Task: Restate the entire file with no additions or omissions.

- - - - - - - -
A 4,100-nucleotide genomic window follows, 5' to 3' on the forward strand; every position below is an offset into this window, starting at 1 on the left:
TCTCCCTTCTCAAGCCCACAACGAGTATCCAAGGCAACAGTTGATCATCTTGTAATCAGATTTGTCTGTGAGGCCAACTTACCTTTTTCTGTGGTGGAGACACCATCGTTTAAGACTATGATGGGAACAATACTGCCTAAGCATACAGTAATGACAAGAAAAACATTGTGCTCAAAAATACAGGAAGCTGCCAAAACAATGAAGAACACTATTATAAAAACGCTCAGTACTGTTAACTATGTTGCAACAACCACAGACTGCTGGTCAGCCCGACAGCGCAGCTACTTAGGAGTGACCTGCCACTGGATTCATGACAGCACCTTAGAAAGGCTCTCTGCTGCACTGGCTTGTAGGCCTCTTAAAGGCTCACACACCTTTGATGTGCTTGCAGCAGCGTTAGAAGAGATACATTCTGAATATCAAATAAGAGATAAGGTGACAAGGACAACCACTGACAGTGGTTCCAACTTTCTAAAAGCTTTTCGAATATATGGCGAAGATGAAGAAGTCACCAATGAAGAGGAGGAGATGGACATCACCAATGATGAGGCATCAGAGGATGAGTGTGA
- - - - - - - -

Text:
A 4,100-nucleotide genomic window follows, 5' to 3' on the forward strand; every position below is an offset into this window, starting at 1 on the left:
TCTCCCTTCTCAAGCCCACAACGAGTATCCAAGGCAACAGTTGATCATCTTGTAATCAGATTTGTCTGTGAGGCCAACTTACCTTTTTCTGTGGTGGAGACACCATCGTTTAAGACTATGATGGGAACAATACTGCCTAAGCATACAGTAATGACAAGAAAAACATTGTGCTCAAAAATACAGGAAGCTGCCAAAACAATGAAGAACACTATTATAAAAACGCTCAGTACTGTTAACTATGTTGCAACAACCACAGACTGCTGGTCAGCCCGACAGCGCAGCTACTTAGGAGTGACCTGCCACTGGATTCATGACAGCACCTTAGAAAGGCTCTCTGCTGCACTGGCTTGTAGGCCTCTTAAAGGCTCACACACCTTTGATGTGCTTGCAGCAGCGTTAGAAGAGATACATTCTGAATATCAAATAAGAGATAAGGTGACAAGGACAACCACTGACAGTGGTTCCAACTTTCTAAAAGCTTTTCGAATATATGGCGAAGATGAAGAAGTCACCAATGAAGAGGAGGAGATGGACATCACCAATGATGAGGCATCAGAGGATGAGTGTGA